Of course, evidence is important when you are writing history, researching a physical mechanism, diagnosing an illness or analysing the world of politics. However, in even the most exact science, we are aware of approaching mystery, since explanation exists in an endless regression. We never reach a final reduction. The very real personal danger of studying and working in natural science is that it is assumed that all is mechanism and thus all can be explained. It seems that the goal of natural science is to chase mystery out of our lives. I suggest that those embarking on a scientific career should do some theology first in order to define what their subject is capable of and what it is not. In this way, many scientists would escape hubris.

Frank is right when he says that mystery is the only reason to read or write a book. We could extend that to the production of any work of art. For what does all art do but to approach the unspeakable, the ultimately mysterious?

Israel had a word for God that was unspeakable. Whenever readers of Scripture saw the tetragrammaton YHWH in a text they read "lord" or "the name". When God appeared before Moses out of the burning bush and Moses asked his name, God replied "I am who I am" a pun on the word YHWH. Thus, the person of God was recognised to be hidden in deep mystery or, as some would have it, in "unapproachable light." This finally robs the atheists of their target.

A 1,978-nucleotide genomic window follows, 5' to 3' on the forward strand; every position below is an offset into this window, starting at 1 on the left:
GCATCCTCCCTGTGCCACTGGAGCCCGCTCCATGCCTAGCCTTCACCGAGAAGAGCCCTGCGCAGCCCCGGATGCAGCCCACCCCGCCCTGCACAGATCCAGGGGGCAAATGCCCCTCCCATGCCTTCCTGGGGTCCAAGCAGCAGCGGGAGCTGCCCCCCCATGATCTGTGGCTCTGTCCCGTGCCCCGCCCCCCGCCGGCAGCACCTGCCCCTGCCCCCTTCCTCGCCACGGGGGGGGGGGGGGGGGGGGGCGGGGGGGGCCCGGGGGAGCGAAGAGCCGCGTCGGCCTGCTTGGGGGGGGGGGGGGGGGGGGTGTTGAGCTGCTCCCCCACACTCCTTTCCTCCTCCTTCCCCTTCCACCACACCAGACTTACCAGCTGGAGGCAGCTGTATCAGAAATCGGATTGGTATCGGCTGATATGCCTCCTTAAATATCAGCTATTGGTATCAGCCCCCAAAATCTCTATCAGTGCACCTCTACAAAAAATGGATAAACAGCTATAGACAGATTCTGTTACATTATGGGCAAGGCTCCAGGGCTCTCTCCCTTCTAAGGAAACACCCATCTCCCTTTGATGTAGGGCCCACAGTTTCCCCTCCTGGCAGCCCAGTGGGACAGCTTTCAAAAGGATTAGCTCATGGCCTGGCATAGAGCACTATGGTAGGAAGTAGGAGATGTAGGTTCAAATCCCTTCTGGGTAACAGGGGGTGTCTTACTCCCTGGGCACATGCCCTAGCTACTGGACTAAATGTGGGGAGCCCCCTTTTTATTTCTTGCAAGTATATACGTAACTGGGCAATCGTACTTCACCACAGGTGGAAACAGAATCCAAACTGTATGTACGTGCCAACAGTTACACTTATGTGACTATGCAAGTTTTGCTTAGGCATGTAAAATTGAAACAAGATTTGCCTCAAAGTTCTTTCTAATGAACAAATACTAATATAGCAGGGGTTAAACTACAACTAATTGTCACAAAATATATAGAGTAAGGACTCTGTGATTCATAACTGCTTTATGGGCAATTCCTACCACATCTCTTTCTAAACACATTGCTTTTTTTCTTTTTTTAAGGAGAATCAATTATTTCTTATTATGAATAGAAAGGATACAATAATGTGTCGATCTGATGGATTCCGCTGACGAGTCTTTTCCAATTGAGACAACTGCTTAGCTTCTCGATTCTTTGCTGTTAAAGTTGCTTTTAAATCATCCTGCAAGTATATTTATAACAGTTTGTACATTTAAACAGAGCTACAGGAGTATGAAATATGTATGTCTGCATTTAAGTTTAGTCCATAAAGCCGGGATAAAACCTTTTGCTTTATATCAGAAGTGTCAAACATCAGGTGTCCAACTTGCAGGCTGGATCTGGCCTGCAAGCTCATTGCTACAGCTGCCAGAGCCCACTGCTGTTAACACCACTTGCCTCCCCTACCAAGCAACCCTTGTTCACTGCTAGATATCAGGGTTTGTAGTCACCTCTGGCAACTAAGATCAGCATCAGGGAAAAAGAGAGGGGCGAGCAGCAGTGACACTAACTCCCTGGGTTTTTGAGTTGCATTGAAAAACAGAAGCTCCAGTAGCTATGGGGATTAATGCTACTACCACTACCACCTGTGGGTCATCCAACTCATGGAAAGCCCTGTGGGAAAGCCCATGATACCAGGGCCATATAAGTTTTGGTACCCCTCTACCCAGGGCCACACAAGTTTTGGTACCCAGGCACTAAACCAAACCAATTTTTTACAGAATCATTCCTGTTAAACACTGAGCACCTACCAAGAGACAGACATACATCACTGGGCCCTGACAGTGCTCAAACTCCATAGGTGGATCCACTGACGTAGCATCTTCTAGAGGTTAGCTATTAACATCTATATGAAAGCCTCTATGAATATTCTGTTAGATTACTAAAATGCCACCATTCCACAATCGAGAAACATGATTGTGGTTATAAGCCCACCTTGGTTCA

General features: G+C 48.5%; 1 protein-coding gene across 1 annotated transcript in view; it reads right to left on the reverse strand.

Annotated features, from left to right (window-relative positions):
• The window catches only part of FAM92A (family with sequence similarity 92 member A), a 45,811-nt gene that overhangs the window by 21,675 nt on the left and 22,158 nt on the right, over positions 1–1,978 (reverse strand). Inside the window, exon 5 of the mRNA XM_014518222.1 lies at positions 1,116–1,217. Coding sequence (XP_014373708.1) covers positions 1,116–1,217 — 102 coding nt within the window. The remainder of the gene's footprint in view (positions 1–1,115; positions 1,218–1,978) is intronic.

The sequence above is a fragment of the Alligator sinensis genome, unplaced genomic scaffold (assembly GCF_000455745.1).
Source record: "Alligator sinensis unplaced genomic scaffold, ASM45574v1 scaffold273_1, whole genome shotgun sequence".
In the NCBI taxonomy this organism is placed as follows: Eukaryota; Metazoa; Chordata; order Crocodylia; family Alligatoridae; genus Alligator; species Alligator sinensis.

While it is appropriate to acknowledge that to have to do with God is to have to do with mystery, a reality that we cannot by our own powers approach, our considerations cannot end there. The opening of the first Letter to John illuminates the point:


"We declare to you what was from the beginning, what we have heard, what we have seen with our eyes, what we have looked at and touched with our hands, concerning the word of life -"

The evangelist reports an experience. But this experience does not dispel the mystery of God, it does not nail him down and reduce him to rubble. Rather, it is as though God has passed us by in the person of Christ and we are left with radiance. In the gospels Jesus was handed over to men and women who pushed him out of the world, only to find that his presence persisted. He had escaped from their hands. He also escapes from the elaborate books of the atheists who similarly want to push him out of the world and who are dismayed that men and women still believe. He will also escape from the moralists who want to set everything in concrete for eternity and the fundamentalists who look for evidence.